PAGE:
The other day I was driving down the road as a moving truck passed me in the left lane. On the side of the truck were their name and tagline “Mark the Mover — We specialize in everything.” Now you might be asking yourself, what does a moving truck have to do with nonprofit branding? Well, the thing is, Mark the Mover’s tagline explains a common mistake a lot of nonprofits AND for-profits make: trying to be all things to all people. Saying you specialize in everything also says you specialize in nothing. Wanting to reach as many people as possible is natural. More people means more money to support your mission, right? But the problem with being all things to all people is that you will go from having a brand to being so bland that no one will notice you. The marketer Seth Godin talks about finding your “minimum viable audience.” He states that “two things happen when you delight your minimum viable audience: you discover it’s a lot larger group than you expected and they tell the others. On the other hand, if you aim for mass (another word for average), you’ll probably create something average. Which gets you not very far.”
Your brand lacks internal alignment.
Specifying your brand is important for reaching your external audience. But what’s maybe even more important when it comes to branding is to create internal alignment — something many nonprofits struggle with. Often, different departments within nonprofits (and for-profit organizations) work in isolation from each other. While each department is focused on its specific goals, rather than the overall organizational mission and vision, it’s easy to lose sight of the bigger picture. Or more detrimental—not consistently being able to articulate what the bigger picture even is.
So what are some ways that you can make your brand top of mind, quite internally? At Media Cause, we do this by making our company values part of how we evaluate and review employees. Our values — Inclusivity, Metrics Driven, Problem Solving, Accountability, Creativity, and Teamwork — is how we create IMPACT, and each employee is measured against these overall company values. This is just one example of how you can create unity and make sure your brand is front and center internally. Regardless of how you socialize it, the important thing to remember is that our core values — our brand — can’t just be something to put on your website and then forget about.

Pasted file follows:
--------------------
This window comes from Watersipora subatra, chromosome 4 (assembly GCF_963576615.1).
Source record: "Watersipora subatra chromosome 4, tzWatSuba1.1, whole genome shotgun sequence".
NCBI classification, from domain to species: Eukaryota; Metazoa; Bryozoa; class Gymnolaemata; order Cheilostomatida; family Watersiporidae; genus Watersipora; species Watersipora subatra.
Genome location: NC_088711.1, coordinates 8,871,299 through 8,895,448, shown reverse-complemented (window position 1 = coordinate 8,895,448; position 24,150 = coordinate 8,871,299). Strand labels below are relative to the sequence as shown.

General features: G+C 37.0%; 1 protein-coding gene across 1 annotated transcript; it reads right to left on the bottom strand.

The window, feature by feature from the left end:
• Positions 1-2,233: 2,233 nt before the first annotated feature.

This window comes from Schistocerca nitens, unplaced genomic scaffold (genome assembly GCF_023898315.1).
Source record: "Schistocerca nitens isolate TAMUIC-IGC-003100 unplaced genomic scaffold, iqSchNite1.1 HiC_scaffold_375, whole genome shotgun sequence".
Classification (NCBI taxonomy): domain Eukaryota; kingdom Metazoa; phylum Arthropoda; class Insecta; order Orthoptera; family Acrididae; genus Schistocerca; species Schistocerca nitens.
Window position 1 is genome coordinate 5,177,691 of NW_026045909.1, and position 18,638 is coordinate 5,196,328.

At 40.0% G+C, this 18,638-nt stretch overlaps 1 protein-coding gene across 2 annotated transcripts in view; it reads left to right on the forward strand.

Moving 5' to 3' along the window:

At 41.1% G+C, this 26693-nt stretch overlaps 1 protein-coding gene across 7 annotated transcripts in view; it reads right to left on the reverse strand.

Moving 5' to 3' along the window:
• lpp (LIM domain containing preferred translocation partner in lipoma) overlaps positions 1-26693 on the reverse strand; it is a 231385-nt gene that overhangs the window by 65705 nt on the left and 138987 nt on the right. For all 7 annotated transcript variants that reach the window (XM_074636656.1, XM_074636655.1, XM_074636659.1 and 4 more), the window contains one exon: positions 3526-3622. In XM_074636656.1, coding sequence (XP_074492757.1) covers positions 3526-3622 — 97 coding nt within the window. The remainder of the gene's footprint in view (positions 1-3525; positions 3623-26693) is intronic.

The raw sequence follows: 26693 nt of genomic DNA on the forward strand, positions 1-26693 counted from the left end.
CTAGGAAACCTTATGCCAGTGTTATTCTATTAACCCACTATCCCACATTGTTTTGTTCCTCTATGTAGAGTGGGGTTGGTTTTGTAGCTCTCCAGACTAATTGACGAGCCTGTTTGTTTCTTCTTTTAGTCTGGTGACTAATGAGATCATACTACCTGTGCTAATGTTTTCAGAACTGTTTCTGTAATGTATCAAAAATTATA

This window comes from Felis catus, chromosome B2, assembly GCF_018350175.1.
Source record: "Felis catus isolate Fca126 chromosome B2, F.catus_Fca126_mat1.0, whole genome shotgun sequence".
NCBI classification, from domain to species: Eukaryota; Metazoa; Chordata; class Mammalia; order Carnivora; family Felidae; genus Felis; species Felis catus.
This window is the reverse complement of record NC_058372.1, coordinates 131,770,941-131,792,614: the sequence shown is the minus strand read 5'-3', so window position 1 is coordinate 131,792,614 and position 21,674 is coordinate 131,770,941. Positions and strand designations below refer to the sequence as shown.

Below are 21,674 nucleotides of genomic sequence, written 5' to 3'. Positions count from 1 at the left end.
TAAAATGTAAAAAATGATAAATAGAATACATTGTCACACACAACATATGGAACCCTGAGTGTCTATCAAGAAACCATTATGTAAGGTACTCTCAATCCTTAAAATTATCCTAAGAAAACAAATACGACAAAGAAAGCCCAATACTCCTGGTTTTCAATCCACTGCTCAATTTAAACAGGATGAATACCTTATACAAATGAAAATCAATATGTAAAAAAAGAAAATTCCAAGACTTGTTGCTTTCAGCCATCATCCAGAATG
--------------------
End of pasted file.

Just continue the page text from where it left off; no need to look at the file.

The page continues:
Having alignment is also about making sure that the values, mission, and vision you define as part of your brand reflect the beliefs of the people in your organization. In the same way we use the beliefs of our external audience to define our brand, we should also use our internal team to define who we are and where we want to go. Voices from all departments and levels should help shape your brand. Every person at the company is a brand ambassador, and they deserve to be part of shaping the values of your brand, and the bigger picture of defining who you are, and what you stand for.
You give in to boredom.
Maybe you have a brand. You’ve created rules around how your brand is expressed. And then you start to use it. You use the same colors, fonts, and logo over and over again. You paint murals with brand elements in your office. After a while, all you see is your brand — everywhere. And soon enough, you’ll be bored with it. The bright yellow that shined like a star in the beginning inevitably starts to fade as your initial excitement fades, too. This brand boredom often becomes problematic, because once you get bored, you start looking for a change. But the best thing you can do is not give into this temptation. Because even though you’re born and want a change, your audience is not. Your audience is NOT looking at your brand every day. They are bombarded with 10000+ visuals every hour, and they’re spending their energy trying to make sense of it all.
It’s human psychology: people are more comfortable with what’s familiar. This is something we should lean into when it comes to branding. Instead of trying to be “new and fresh” ALL THE TIME, we should make sure that we give our brands enough longevity to sink-into the minds of our audiences. Bottom line: if you want to stick in the minds of your audience, stick closely to your brand.
Now that we’ve talked through some common mistakes, and how to avoid or address them, we would love to know ways you’ve built and maintained your nonprofit brand. Send us a note at email@example.com or reach out on social.